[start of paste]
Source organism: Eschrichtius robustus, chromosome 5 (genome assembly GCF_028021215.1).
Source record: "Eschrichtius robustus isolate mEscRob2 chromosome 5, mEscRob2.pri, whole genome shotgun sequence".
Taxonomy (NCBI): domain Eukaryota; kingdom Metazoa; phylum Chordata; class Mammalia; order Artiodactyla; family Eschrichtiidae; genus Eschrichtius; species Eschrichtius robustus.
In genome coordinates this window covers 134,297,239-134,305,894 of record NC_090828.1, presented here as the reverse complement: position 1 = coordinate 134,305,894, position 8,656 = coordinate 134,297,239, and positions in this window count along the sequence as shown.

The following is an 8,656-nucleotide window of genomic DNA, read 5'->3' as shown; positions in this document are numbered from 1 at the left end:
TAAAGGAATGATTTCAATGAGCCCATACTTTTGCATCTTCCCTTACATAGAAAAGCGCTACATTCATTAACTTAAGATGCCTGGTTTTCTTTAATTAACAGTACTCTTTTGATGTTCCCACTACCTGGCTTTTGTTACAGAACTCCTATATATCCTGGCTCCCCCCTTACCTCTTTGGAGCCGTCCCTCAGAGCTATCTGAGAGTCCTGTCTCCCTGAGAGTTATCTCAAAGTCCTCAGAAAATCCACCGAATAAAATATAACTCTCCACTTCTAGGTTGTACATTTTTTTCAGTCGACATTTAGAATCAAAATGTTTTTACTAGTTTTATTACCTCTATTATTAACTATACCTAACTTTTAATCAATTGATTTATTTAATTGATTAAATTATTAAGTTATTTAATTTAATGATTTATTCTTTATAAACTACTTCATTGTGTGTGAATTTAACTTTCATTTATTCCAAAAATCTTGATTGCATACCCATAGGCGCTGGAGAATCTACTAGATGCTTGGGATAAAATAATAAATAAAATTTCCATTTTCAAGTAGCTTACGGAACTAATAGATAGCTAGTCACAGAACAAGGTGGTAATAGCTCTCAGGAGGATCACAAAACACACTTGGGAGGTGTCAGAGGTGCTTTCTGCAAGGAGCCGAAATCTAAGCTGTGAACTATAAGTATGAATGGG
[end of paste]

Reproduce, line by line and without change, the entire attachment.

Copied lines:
Source organism: Eschrichtius robustus, chromosome 5 (genome assembly GCF_028021215.1).
Source record: "Eschrichtius robustus isolate mEscRob2 chromosome 5, mEscRob2.pri, whole genome shotgun sequence".
Taxonomy (NCBI): domain Eukaryota; kingdom Metazoa; phylum Chordata; class Mammalia; order Artiodactyla; family Eschrichtiidae; genus Eschrichtius; species Eschrichtius robustus.
In genome coordinates this window covers 134,297,239-134,305,894 of record NC_090828.1, presented here as the reverse complement: position 1 = coordinate 134,305,894, position 8,656 = coordinate 134,297,239, and positions in this window count along the sequence as shown.

The following is an 8,656-nucleotide window of genomic DNA, read 5'->3' as shown; positions in this document are numbered from 1 at the left end:
TAAAGGAATGATTTCAATGAGCCCATACTTTTGCATCTTCCCTTACATAGAAAAGCGCTACATTCATTAACTTAAGATGCCTGGTTTTCTTTAATTAACAGTACTCTTTTGATGTTCCCACTACCTGGCTTTTGTTACAGAACTCCTATATATCCTGGCTCCCCCCTTACCTCTTTGGAGCCGTCCCTCAGAGCTATCTGAGAGTCCTGTCTCCCTGAGAGTTATCTCAAAGTCCTCAGAAAATCCACCGAATAAAATATAACTCTCCACTTCTAGGTTGTACATTTTTTTCAGTCGACATTTAGAATCAAAATGTTTTTACTAGTTTTATTACCTCTATTATTAACTATACCTAACTTTTAATCAATTGATTTATTTAATTGATTAAATTATTAAGTTATTTAATTTAATGATTTATTCTTTATAAACTACTTCATTGTGTGTGAATTTAACTTTCATTTATTCCAAAAATCTTGATTGCATACCCATAGGCGCTGGAGAATCTACTAGATGCTTGGGATAAAATAATAAATAAAATTTCCATTTTCAAGTAGCTTACGGAACTAATAGATAGCTAGTCACAGAACAAGGTGGTAATAGCTCTCAGGAGGATCACAAAACACACTTGGGAGGTGTCAGAGGTGCTTTCTGCAAGGAGCCGAAATCTAAGCTGTGAACTATAAGTATGAATGGG